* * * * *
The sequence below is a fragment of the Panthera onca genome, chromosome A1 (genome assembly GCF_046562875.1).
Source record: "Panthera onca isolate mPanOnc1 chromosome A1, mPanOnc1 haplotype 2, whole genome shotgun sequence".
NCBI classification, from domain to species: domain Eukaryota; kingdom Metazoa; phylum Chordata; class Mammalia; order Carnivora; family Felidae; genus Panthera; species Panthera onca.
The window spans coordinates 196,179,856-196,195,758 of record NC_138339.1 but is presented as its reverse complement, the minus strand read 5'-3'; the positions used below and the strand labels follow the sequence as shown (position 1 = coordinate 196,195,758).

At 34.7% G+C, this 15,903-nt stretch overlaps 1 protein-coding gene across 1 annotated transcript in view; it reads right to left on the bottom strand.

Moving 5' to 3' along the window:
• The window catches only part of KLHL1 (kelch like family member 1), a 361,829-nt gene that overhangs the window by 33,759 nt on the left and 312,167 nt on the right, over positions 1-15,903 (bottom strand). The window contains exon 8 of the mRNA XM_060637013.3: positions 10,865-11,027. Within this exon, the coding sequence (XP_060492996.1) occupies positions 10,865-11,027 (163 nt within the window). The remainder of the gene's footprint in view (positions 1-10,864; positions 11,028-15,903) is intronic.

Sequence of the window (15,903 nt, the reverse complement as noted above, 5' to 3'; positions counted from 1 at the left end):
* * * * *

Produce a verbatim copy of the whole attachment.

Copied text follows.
The sequence below is a fragment of the Panthera onca genome, chromosome A1 (genome assembly GCF_046562875.1).
Source record: "Panthera onca isolate mPanOnc1 chromosome A1, mPanOnc1 haplotype 2, whole genome shotgun sequence".
NCBI classification, from domain to species: domain Eukaryota; kingdom Metazoa; phylum Chordata; class Mammalia; order Carnivora; family Felidae; genus Panthera; species Panthera onca.
The window spans coordinates 196,179,856-196,195,758 of record NC_138339.1 but is presented as its reverse complement, the minus strand read 5'-3'; the positions used below and the strand labels follow the sequence as shown (position 1 = coordinate 196,195,758).

At 34.7% G+C, this 15,903-nt stretch overlaps 1 protein-coding gene across 1 annotated transcript in view; it reads right to left on the bottom strand.

Moving 5' to 3' along the window:
• The window catches only part of KLHL1 (kelch like family member 1), a 361,829-nt gene that overhangs the window by 33,759 nt on the left and 312,167 nt on the right, over positions 1-15,903 (bottom strand). The window contains exon 8 of the mRNA XM_060637013.3: positions 10,865-11,027. Within this exon, the coding sequence (XP_060492996.1) occupies positions 10,865-11,027 (163 nt within the window). The remainder of the gene's footprint in view (positions 1-10,864; positions 11,028-15,903) is intronic.

Sequence of the window (15,903 nt, the reverse complement as noted above, 5' to 3'; positions counted from 1 at the left end):